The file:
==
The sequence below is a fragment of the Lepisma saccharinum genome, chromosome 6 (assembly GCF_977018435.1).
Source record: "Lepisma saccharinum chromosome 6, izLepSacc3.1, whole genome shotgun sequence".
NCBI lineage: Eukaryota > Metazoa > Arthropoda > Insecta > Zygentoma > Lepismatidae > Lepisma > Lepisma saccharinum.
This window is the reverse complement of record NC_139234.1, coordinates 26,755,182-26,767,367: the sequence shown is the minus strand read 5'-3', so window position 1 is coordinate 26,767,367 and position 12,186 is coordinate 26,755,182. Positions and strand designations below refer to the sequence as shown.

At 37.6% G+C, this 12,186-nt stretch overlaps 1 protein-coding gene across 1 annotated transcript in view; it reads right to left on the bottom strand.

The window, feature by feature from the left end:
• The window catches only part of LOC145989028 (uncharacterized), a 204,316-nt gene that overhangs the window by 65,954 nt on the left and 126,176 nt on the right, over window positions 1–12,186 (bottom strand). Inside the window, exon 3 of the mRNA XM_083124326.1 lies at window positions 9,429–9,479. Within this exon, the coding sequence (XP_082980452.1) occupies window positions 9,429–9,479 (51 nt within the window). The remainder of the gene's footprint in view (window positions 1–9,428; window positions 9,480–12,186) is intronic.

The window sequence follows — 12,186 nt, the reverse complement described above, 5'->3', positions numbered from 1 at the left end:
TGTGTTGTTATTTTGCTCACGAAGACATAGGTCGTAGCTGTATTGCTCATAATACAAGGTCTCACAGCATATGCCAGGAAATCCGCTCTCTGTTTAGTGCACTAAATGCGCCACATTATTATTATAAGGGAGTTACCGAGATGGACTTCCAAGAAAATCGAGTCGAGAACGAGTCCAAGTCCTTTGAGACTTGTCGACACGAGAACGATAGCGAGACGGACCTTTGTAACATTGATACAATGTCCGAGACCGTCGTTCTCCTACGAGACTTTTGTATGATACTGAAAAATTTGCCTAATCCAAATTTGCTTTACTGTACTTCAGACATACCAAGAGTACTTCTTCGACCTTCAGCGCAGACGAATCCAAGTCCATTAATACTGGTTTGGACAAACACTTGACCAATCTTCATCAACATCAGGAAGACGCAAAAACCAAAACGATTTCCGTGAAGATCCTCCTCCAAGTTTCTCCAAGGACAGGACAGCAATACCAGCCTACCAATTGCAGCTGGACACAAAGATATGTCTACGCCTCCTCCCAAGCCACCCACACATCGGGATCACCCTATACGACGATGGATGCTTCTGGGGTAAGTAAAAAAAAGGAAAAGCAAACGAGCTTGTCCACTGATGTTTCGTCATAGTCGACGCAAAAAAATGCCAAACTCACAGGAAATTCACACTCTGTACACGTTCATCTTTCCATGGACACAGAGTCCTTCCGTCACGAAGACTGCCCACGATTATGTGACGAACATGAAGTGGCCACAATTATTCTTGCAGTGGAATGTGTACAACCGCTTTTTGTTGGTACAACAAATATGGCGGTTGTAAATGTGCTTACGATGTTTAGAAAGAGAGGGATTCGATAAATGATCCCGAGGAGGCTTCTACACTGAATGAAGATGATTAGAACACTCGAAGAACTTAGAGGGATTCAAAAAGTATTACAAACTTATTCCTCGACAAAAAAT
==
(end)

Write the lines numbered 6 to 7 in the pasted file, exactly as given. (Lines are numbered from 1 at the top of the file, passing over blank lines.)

The window, feature by feature from the left end:
• The window catches only part of LOC145989028 (uncharacterized), a 204,316-nt gene that overhangs the window by 65,954 nt on the left and 126,176 nt on the right, over window positions 1–12,186 (bottom strand). Inside the window, exon 3 of the mRNA XM_083124326.1 lies at window positions 9,429–9,479. Within this exon, the coding sequence (XP_082980452.1) occupies window positions 9,429–9,479 (51 nt within the window). The remainder of the gene's footprint in view (window positions 1–9,428; window positions 9,480–12,186) is intronic.